>> I said in Siena, and already in this list, that for Plato, what *you*
>> see (observe, measure) is the border of what *you* don't see. In the
>> universal machine context this can lead to a recursive but solvable
>> equation where physical reality is a sort of border of the comp-
>> indeterminacy or the comp intrinsical ignorance.
> When you refer to the observables as the border of what you don't see,
> or the border of the comp indeterminacy, are you again referring to
> the indistinguishability of what lies below one's substitution level?


> If so, would this not imply the potential existence of an infinity of
> levels of observables, or physics(s), depending on the substitution
> levels of classes of observers?

All right, but note that we have no choice concerning our level of 
substitution. And the physics (observables) will be a "sum" on all 
possible fine grained histories consistent with your actual state. If 
comp is really at the origin of the quantum empirical interference, the 
"reason" why "an electron" can go through two holes simultaneously, is 
that the electron "choice" has no impact at all, even in principle, 
with your actual and successor  comp histories.
Empirically we can expect that the 'substitution level" is more related 
to a notion of "isolation" than of scaling. Nevertheless, we cannot 
really use this here, given that we have to extract quantum physics 
from the existence of that "level".

>> In a nutshell, you cannot use Godel incompleteness to show that we are
>> not machine (or that we are not lobian), but you can use Godel
>> incompleteness to argue that IF we are sound lobian machine then we
>> cannot know which machine we are, still less which computations 
>> support
>> us. It gives the arithmetical origin of the first person comp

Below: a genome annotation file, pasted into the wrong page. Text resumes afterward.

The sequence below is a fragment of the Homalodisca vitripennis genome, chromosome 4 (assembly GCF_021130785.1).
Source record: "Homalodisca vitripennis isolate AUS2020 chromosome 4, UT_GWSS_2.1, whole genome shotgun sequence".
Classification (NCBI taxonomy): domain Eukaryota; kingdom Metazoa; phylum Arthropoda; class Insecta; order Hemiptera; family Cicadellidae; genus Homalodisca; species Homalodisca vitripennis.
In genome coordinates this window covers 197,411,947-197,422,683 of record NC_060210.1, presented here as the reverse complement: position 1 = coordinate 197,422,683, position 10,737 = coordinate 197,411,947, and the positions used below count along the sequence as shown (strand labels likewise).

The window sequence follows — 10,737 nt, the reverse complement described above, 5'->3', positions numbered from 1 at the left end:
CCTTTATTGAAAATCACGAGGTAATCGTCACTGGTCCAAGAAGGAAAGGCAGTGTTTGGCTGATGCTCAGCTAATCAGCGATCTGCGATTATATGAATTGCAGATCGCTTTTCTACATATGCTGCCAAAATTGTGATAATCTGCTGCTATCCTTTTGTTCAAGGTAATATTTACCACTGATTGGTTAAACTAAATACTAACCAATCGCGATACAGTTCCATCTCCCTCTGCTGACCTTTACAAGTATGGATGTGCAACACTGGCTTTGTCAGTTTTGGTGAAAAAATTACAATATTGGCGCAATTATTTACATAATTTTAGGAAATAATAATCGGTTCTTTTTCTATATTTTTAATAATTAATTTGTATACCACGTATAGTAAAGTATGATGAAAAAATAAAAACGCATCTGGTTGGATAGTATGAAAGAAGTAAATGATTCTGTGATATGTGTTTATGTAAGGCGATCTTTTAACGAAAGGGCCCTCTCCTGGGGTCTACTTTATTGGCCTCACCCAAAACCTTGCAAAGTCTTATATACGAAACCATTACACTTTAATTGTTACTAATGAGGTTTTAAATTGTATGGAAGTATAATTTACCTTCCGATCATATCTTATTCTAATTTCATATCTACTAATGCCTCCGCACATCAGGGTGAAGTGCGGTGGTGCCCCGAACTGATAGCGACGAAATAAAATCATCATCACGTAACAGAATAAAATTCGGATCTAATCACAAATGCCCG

>> indetermincacy, which you are supposed to have already intuitively
>> swallow from the UDA, OK?
> OK.  However, I still have in reserve my question about how we are
> supposed to think about the relation between, say, our minds and some
> observable version of our brains.

'course, this is tricky and quite counterintuitive: a third person 
description of a brain (what we usually call "brain") is most probably 
a relative comp state with respect to (relative) comp histories. The 
3-brain is just not a physical device for producing consciousness, it 
is a local and relative "description" of a state making greater the 
probability that you will be able to manifest your first person 
experience relatively to some "dream", itself being an infinite set of 

> For example, how are we supposed to
> account for how changes to some version of our brains seem to
> correlate with changes of mind, or how the physical evolution of
> brains relates to that of minds?
>> Where a layman says: the temperature in Toulouse is 34.5,  the 
>> logician
>> says:   temperature(Toulouse) = 17.
> Is it colder for logicians?

No, just one of the false sentences I was talking about. Just to see if 
your are not sleeping (if you mind that kind of deformed teacher bad 
joke :)

>> So an arbitrary function from n-tuple to number will
>> be denote by f(x_1, x_2, ..., x_n). Exactly like in the definition of
>> an arbitrary derivative in calculus: the limit, if it exists, for h
>> going near zero of the quotient f(x + h) - f(x) with h. OK?
> OK, thanks.
>> I propose to go, from the Cantor non-enumerability of the reals (or
>> things equivalent) to Kleene non recursive enumerability of the